He is credited with writing the powerful dialogues of The Legend of Bhagat Singh followed by more noteworthy projects. It was the play titled Gagan Damama Bajyo, he co-wrote with N.K. Sharma for their theatre group, Act One, that started his ‘friendship’ with the extremist freedom fighter Bhagat Singh. Speaking about the play and the film which was inspired by it, Mr Mishra said that he has lived with Bhagat Singh while understanding the character and writing for him along with the others who were fighting the freedom struggle with Bhagat Singh. He says that most people don’t even know his full name wasn’t just Bhagat Singh that’s why it was important for him to share the story of Bhagat Singh Sandhu and how he was deeply affected by all that was going on in the country before he decided to join in the struggle and applied his methods to the revolution.

“Behron ko sunane ke liye ek dhamake ki zaroorat hoti hai,” a dialogue in the play and subsequently the film, explains the sentiment of these new-age freedom fighters aptly. Mr Mishra goes on to add that he cannot fully explain the relationship he shares with Bhagat Singh but he has spent time with him and seen him upfront while living the character through the process of writing the play and the dialogues of the film, nearly a decade later. In a TED talk titled My Friend Bhagat Singh a few years ago, he spoke about the man that Bhagat Singh Sandhu was and what inspired him, drove him to tell the story.

On Husna, his much-loved composition:

Being a big fan of Piyush Mishra isn’t always enough, sometimes there are no words to describe what you feel about the impact that an influential person makes on you, especially when your aspirations are linked with his body of work. I asked him to sing a few lines from this song, a love letter from one lover on this side of the border to his beloved on the other side. Mr Mishra, however, refused to do so. For a brief moment, it made me feel I had probably offended him by asking him to sing a song just a few minutes before his LIVE performance at HT Imagine Fest. But the thought was far deeper than I felt.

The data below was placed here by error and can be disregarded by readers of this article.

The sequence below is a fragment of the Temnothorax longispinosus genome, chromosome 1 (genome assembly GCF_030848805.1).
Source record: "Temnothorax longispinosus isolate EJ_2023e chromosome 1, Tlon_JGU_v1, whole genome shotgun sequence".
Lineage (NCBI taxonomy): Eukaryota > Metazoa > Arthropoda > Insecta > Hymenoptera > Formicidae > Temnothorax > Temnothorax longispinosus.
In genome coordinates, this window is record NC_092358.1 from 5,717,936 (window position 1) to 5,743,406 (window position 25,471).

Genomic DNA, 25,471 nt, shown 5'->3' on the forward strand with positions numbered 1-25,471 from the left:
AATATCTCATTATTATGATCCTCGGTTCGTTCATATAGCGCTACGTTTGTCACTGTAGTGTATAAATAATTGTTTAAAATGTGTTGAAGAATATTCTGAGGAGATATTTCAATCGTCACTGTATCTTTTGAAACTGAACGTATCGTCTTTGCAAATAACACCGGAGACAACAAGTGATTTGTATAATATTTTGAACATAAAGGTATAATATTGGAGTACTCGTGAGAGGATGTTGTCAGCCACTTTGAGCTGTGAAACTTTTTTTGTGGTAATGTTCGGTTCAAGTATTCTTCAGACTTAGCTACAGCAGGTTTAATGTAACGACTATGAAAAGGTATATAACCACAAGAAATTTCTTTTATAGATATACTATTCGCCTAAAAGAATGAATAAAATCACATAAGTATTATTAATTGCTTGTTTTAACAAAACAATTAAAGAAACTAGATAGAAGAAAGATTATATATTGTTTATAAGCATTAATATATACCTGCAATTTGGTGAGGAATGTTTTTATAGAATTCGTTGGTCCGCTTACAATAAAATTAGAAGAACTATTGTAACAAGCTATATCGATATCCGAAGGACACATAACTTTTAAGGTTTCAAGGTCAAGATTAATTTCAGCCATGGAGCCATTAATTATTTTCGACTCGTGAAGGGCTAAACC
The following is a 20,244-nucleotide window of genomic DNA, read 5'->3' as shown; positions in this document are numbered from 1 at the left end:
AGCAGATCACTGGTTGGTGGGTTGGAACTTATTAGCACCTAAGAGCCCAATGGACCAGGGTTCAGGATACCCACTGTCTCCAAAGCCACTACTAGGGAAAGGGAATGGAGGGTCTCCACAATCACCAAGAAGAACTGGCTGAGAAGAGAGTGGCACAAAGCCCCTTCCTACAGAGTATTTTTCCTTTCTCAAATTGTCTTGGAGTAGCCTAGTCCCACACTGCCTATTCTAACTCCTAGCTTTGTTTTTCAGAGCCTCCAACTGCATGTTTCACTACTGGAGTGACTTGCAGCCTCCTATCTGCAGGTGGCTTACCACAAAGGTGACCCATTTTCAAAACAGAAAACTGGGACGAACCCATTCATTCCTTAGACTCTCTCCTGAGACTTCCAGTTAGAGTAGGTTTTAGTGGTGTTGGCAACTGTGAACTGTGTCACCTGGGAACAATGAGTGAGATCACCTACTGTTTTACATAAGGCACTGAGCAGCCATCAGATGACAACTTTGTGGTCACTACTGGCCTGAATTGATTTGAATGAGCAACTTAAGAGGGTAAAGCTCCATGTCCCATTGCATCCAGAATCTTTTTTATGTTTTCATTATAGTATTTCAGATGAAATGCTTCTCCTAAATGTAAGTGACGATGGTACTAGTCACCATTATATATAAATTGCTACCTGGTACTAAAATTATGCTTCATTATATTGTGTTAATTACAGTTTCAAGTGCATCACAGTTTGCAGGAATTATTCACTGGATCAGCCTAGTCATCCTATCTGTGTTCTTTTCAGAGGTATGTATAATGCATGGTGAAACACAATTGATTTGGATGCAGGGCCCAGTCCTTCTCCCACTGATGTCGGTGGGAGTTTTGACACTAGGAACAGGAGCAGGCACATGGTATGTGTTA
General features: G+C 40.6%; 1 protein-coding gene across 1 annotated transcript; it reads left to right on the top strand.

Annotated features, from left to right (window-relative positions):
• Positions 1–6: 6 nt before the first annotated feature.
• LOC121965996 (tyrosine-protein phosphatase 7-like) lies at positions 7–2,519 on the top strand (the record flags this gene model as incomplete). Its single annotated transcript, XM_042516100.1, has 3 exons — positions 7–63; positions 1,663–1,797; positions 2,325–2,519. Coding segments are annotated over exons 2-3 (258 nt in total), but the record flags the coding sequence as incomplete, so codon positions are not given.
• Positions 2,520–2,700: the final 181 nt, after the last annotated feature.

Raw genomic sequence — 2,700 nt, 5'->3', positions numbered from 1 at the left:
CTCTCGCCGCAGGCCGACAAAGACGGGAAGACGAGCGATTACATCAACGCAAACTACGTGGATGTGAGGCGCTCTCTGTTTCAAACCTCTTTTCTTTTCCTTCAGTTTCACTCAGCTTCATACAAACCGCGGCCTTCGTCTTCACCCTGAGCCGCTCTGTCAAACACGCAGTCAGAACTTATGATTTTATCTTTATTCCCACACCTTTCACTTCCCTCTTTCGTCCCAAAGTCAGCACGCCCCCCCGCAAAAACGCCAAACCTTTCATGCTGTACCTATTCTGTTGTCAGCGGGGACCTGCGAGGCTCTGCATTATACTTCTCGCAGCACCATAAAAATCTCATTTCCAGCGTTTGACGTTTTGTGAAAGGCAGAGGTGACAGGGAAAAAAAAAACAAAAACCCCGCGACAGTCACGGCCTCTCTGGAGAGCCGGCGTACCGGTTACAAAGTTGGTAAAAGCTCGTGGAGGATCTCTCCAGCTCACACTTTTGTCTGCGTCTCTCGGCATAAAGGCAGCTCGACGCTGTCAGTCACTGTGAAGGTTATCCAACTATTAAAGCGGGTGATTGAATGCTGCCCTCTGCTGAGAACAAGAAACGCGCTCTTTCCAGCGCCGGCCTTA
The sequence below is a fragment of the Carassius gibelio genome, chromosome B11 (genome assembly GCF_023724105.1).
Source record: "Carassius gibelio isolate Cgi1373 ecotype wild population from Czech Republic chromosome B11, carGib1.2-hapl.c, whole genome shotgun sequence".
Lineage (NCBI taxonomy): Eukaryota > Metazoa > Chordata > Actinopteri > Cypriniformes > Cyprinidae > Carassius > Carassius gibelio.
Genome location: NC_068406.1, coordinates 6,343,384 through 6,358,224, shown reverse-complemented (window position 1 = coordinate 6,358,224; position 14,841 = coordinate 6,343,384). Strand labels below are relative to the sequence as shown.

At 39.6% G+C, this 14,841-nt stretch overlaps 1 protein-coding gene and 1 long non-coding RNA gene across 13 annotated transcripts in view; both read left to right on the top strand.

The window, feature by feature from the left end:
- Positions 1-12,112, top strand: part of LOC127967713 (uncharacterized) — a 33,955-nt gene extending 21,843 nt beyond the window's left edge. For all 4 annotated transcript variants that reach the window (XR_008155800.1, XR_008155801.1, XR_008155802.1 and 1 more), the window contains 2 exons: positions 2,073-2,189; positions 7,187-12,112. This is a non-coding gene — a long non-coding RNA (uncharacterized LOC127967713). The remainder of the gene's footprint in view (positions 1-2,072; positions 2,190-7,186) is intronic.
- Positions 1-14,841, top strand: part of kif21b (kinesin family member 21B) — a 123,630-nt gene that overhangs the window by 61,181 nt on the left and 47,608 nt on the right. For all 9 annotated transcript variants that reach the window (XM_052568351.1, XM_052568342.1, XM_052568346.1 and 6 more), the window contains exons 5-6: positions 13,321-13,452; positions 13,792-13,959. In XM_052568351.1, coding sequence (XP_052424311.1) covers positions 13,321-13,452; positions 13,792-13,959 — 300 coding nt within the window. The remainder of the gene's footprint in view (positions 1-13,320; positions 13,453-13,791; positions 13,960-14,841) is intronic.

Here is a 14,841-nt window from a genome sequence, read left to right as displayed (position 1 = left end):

Mr Mishra said he will not sing Husna till Pakistan acknowledges “this problem called terrorism”. Explaining his stand he says that the song is closest to his heart but he will not sing it till the issue of terrorism is addressed by our neighbouring country. “It is a torture for me that my fans want to listen to this song but I’ve sworn not to sing it. I have said it at a public forum that I will not be singing Husna until the problem is addressed. We have reached a point where the water has gone above our heads and it’s not fair that jawans are being martyred left right and centre. I understand that Pakistan might say that we are also victims of terrorism given that there are attacks in your country too, children were gunned down in Peshawar, and the situation in Karachi after the attack on Benazir Bhutto Sahiba.”

“If you’re also victims of terrorism, then you must take a stand, Imran Khan Sahab. This is where we must draw the line. It is a political issue so I don’t want to comment any more than this, however, I want to see how much Husna is demanded of me and how far am I able to control not singing it.”

Mr Mishra closed our discussion that evening by singing his heart-wrenching song, Ik Bagal Mein Chaand Hoga, from Gangs of Wasseypur Part 1.

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First Published: Feb 27, 2019 18:05 IST